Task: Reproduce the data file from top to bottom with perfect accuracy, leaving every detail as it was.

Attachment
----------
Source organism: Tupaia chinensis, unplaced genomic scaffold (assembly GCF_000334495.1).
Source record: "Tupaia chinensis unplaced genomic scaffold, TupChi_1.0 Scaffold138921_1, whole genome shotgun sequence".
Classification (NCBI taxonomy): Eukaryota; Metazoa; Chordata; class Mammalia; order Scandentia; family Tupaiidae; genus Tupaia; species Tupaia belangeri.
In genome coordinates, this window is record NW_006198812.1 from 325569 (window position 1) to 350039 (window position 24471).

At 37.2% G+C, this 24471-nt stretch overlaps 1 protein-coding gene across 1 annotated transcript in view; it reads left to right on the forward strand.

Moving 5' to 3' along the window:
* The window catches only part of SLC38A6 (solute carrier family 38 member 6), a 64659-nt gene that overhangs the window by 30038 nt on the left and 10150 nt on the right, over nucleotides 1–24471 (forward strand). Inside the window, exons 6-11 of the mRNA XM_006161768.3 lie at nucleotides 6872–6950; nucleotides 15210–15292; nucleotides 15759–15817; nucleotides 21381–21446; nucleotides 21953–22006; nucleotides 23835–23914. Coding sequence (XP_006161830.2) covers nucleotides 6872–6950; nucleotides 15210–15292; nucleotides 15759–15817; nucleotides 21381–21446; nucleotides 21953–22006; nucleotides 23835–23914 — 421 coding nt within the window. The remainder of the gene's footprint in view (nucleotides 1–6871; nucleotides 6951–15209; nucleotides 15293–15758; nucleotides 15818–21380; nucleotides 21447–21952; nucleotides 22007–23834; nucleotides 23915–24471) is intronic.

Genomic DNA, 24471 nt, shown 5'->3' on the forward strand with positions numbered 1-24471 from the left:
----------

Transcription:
Source organism: Tupaia chinensis, unplaced genomic scaffold (assembly GCF_000334495.1).
Source record: "Tupaia chinensis unplaced genomic scaffold, TupChi_1.0 Scaffold138921_1, whole genome shotgun sequence".
Classification (NCBI taxonomy): Eukaryota; Metazoa; Chordata; class Mammalia; order Scandentia; family Tupaiidae; genus Tupaia; species Tupaia belangeri.
In genome coordinates, this window is record NW_006198812.1 from 325569 (window position 1) to 350039 (window position 24471).

At 37.2% G+C, this 24471-nt stretch overlaps 1 protein-coding gene across 1 annotated transcript in view; it reads left to right on the forward strand.

Moving 5' to 3' along the window:
* The window catches only part of SLC38A6 (solute carrier family 38 member 6), a 64659-nt gene that overhangs the window by 30038 nt on the left and 10150 nt on the right, over nucleotides 1–24471 (forward strand). Inside the window, exons 6-11 of the mRNA XM_006161768.3 lie at nucleotides 6872–6950; nucleotides 15210–15292; nucleotides 15759–15817; nucleotides 21381–21446; nucleotides 21953–22006; nucleotides 23835–23914. Coding sequence (XP_006161830.2) covers nucleotides 6872–6950; nucleotides 15210–15292; nucleotides 15759–15817; nucleotides 21381–21446; nucleotides 21953–22006; nucleotides 23835–23914 — 421 coding nt within the window. The remainder of the gene's footprint in view (nucleotides 1–6871; nucleotides 6951–15209; nucleotides 15293–15758; nucleotides 15818–21380; nucleotides 21447–21952; nucleotides 22007–23834; nucleotides 23915–24471) is intronic.

Genomic DNA, 24471 nt, shown 5'->3' on the forward strand with positions numbered 1-24471 from the left: